8. You can store uncooked dough in the refrigerator or freezer. Just have to wait until it is soft enough to roll (you want it a bit chilled when rolling but obviously not hard as a rock). Once the cookies are baked, you can store them in a cool dry place for several days. When serving, dust a bit of fresh powdered sugar on if you like for a fresh, festive display.

This is a 3 point Weight Watchers’ recipe. The grated fresh ginger sends this one over the top in gingery deliciousness. The lemon glaze is optional and not part of the original recipe, but it adds another flavor dimension to the cookie and looks pretty for holiday cookie plates. These are also quick and simple to make, and they contain fiber from the whole wheat pastry flour.
2 cups Whole-wheat pastry flour
1 tsp. Baking soda
1 tsp Ground cinnamon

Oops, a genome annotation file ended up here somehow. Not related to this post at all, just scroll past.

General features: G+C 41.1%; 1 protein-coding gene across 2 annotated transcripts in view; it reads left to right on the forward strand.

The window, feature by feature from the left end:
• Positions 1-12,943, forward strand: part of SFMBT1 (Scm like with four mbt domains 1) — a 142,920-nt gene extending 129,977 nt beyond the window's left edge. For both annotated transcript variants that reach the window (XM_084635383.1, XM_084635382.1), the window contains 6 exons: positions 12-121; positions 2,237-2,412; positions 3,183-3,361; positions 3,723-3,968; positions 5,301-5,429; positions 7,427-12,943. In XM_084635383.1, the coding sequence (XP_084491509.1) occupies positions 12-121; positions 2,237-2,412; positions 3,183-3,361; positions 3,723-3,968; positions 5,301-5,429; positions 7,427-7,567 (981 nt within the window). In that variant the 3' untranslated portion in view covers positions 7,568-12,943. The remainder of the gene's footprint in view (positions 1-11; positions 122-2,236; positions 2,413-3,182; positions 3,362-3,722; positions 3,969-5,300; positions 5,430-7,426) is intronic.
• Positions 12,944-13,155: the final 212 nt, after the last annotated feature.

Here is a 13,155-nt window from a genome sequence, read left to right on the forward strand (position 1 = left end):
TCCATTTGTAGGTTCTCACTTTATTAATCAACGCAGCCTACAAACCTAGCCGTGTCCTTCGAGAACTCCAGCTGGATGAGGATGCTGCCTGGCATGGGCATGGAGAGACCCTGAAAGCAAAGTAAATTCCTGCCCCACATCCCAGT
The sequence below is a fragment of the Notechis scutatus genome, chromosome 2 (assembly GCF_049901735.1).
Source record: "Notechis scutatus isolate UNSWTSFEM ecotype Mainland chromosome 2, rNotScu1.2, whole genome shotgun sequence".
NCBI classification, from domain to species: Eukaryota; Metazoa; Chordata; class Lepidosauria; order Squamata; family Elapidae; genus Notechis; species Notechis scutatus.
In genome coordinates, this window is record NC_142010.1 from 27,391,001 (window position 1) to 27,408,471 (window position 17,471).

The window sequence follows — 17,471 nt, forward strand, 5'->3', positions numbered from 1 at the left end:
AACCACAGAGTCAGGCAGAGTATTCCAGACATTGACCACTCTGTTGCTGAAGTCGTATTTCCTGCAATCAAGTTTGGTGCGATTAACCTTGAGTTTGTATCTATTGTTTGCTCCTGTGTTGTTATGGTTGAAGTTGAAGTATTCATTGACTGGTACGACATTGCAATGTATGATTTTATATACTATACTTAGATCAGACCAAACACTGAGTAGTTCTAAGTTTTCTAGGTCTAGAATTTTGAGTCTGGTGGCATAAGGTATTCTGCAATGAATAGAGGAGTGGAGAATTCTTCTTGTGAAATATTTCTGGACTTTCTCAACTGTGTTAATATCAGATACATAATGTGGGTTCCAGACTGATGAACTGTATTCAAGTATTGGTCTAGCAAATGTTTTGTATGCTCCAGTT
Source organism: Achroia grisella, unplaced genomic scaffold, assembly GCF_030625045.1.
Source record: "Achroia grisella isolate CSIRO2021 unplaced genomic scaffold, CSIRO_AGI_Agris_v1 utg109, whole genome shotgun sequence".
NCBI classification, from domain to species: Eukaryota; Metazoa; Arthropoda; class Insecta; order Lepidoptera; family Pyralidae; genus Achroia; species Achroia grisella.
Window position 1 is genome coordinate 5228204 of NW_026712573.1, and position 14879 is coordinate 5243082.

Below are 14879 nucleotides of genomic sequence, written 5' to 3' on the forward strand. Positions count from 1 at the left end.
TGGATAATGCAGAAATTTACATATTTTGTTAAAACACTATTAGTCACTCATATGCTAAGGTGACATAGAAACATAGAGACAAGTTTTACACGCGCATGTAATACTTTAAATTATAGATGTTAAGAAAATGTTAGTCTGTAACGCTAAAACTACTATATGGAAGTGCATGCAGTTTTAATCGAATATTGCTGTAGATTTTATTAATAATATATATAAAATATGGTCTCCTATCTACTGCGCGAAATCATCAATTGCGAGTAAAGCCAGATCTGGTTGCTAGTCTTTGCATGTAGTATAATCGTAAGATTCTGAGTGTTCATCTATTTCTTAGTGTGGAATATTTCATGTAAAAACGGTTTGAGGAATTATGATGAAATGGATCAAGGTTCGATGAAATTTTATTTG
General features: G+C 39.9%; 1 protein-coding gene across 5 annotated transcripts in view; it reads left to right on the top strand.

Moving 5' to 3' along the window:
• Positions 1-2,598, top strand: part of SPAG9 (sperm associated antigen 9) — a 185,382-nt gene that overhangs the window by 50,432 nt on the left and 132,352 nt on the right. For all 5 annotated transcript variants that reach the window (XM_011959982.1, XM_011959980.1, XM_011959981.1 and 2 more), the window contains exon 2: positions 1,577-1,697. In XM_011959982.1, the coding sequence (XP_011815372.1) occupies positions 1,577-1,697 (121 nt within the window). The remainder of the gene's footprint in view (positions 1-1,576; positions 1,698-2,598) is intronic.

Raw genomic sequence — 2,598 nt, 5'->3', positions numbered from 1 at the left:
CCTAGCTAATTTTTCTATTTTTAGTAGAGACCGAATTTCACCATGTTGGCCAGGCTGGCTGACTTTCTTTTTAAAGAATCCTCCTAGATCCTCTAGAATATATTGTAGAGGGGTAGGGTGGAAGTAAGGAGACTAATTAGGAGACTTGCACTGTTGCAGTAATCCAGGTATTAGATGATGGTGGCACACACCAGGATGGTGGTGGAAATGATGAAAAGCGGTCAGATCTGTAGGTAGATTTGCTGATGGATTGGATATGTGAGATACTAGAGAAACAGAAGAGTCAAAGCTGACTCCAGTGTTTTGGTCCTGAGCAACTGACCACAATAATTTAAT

1 tsp. Ground ginger
1⁄4 cup Canola oil
1⁄4 cup, dark variety Molasses (not black strap)
1 large Egg
2 tsp, peeled and finely grated Ginger root
1 cup Sugar
3 Tbsp Sugar
1. Place the oven racks in the upper and lower thirds of the oven and preheat the oven to 350°F. Line 2 large baking sheets with parchment paper.
2. Whisk together the pastry flour, baking soda, cinnamon, and ground ginger in a medium bowl. Whisk together the oil, molasses, egg, and fresh ginger in a large bowl until smooth; whisk in 1 cup of the sugar. Add the flour mixture and stir until blended. Let the dough rest about 10 minutes.
3. Spread the remaining 3 tablespoons of sugar on a small plate. Roll scant tablespoonfuls of the dough into 1-inch balls, making a total of 36 balls. Dip the tops of the balls in the sugar and place, sugar side up, on the baking sheets about 2 inches apart. Bake until the cookies are cracked, soft in the center, and firm along the edges, 10 – 12 minutes. Let cool on the baking sheets on racks about 2 minutes. With a spatula, transfer the cookies to racks and let cool completely.
(Optional lemon glaze): In a microwave safe bowl, combine 1 ½ cups sifted confectioners’ sugar, 2 – 3 tablespoons fresh lemon juice, 2 teaspoons finely grated lemon zest (yellow only), ¼ teaspoon EACH vanilla extract and lemon extract, pinch salt. Whisk well. Microwave 30 seconds on high. Whisk again; cool completely, Whisk again and lightly drizzle over tops of cookies. Allow glaze to dry before storing.